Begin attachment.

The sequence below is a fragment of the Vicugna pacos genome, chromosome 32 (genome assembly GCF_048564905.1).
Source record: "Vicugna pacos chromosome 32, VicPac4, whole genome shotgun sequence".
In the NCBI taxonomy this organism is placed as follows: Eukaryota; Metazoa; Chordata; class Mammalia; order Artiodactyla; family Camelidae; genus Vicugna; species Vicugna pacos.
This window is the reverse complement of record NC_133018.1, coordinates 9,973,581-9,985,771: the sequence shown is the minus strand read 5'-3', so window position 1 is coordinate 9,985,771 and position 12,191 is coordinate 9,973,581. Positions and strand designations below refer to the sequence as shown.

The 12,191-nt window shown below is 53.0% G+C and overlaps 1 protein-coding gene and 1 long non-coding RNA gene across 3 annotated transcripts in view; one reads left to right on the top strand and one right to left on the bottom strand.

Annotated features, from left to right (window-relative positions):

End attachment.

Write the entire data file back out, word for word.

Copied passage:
The sequence below is a fragment of the Vicugna pacos genome, chromosome 32 (genome assembly GCF_048564905.1).
Source record: "Vicugna pacos chromosome 32, VicPac4, whole genome shotgun sequence".
In the NCBI taxonomy this organism is placed as follows: Eukaryota; Metazoa; Chordata; class Mammalia; order Artiodactyla; family Camelidae; genus Vicugna; species Vicugna pacos.
This window is the reverse complement of record NC_133018.1, coordinates 9,973,581-9,985,771: the sequence shown is the minus strand read 5'-3', so window position 1 is coordinate 9,985,771 and position 12,191 is coordinate 9,973,581. Positions and strand designations below refer to the sequence as shown.

The 12,191-nt window shown below is 53.0% G+C and overlaps 1 protein-coding gene and 1 long non-coding RNA gene across 3 annotated transcripts in view; one reads left to right on the top strand and one right to left on the bottom strand.

Annotated features, from left to right (window-relative positions):